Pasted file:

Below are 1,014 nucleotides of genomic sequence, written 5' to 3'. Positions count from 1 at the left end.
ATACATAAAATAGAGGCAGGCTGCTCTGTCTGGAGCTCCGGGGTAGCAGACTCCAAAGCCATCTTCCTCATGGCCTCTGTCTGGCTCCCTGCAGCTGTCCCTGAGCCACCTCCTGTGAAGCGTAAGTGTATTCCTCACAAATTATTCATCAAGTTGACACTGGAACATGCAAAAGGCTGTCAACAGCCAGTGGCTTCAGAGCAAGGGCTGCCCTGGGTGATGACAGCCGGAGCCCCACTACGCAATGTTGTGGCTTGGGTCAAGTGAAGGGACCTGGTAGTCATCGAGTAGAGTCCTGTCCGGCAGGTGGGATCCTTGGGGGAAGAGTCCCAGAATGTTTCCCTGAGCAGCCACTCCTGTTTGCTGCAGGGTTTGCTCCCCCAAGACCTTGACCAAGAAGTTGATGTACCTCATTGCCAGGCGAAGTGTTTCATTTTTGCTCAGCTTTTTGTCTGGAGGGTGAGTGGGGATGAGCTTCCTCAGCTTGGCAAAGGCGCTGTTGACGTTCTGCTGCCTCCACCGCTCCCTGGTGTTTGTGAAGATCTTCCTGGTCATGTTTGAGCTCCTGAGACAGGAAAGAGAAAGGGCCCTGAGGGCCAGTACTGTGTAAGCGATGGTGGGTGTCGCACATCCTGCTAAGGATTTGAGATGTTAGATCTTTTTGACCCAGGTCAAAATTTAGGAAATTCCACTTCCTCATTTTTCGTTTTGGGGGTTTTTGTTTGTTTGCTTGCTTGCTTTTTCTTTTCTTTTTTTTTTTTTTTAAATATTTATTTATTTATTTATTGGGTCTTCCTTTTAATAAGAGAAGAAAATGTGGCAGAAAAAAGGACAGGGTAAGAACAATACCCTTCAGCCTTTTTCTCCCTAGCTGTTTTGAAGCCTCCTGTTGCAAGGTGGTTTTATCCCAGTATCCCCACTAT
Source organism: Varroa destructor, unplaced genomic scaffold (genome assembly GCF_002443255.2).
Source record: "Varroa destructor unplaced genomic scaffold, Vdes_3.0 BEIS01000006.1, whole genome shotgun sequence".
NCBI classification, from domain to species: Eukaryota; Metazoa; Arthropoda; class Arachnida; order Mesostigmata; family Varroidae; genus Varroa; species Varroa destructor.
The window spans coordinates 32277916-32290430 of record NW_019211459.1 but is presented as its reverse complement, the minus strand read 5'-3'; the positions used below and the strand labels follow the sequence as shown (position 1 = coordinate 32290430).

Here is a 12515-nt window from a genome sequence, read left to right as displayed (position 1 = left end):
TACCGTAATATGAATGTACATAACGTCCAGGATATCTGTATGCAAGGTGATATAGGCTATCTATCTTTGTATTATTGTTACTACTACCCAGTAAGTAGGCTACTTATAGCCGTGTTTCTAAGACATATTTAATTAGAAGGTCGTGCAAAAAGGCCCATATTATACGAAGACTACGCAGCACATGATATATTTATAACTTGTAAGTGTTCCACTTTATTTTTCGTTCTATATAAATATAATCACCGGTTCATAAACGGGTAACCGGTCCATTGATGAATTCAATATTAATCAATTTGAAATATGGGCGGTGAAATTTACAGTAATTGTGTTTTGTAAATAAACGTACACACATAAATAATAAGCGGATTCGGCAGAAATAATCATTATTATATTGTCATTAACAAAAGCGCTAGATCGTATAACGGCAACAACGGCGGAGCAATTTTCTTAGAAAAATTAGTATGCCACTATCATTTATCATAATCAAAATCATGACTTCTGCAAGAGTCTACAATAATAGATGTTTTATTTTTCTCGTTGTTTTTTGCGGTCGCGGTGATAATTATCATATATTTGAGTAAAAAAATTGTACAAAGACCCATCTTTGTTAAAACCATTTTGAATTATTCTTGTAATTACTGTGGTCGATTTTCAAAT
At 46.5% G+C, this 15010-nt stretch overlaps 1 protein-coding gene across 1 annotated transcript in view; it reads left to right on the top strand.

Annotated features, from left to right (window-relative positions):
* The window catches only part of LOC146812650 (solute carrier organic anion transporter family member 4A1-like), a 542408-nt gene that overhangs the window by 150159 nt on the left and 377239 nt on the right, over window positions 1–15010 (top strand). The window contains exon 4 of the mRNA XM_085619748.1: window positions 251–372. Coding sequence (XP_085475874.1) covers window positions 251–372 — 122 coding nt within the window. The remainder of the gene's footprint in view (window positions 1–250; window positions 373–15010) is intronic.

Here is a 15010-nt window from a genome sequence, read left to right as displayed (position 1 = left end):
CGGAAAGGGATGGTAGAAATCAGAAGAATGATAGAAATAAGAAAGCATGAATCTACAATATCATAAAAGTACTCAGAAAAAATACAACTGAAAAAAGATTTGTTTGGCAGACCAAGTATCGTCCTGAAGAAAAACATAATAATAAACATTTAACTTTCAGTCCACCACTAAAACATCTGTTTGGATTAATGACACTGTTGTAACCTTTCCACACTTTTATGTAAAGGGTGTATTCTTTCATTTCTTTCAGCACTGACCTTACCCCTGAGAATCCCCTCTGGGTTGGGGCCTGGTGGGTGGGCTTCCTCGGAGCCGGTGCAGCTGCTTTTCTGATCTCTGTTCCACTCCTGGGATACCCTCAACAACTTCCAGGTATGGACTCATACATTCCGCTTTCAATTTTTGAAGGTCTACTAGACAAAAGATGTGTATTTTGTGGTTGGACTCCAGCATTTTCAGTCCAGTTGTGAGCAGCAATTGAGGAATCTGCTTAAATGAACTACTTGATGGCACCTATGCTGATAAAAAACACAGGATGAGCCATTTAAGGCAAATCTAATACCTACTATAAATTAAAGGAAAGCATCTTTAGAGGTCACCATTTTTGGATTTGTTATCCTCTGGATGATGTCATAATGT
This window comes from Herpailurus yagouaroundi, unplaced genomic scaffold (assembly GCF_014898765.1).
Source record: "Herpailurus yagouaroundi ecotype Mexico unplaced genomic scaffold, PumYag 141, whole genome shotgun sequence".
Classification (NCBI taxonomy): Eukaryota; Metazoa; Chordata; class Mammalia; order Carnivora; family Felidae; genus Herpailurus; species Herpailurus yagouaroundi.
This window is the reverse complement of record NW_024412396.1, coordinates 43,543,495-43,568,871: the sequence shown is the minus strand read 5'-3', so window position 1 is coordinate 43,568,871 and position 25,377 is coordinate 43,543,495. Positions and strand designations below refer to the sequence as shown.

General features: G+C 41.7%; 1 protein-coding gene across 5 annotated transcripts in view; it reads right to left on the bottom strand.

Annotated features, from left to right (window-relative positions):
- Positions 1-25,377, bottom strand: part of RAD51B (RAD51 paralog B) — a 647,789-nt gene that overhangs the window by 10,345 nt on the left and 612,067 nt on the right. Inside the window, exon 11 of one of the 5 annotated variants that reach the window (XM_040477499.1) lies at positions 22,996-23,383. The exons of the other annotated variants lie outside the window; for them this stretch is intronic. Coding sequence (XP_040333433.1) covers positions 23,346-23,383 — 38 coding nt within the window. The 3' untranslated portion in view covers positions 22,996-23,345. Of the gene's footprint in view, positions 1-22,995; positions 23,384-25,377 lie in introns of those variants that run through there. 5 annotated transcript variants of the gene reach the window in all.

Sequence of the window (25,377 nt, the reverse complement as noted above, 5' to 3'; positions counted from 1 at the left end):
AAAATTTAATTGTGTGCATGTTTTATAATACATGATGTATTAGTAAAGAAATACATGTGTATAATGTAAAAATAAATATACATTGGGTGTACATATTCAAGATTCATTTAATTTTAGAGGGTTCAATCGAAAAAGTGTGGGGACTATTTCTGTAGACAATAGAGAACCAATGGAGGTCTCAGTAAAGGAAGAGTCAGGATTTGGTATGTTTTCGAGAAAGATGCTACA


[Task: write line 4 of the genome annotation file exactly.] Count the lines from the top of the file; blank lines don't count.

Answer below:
Source record: "Varroa destructor unplaced genomic scaffold, Vdes_3.0 BEIS01000006.1, whole genome shotgun sequence".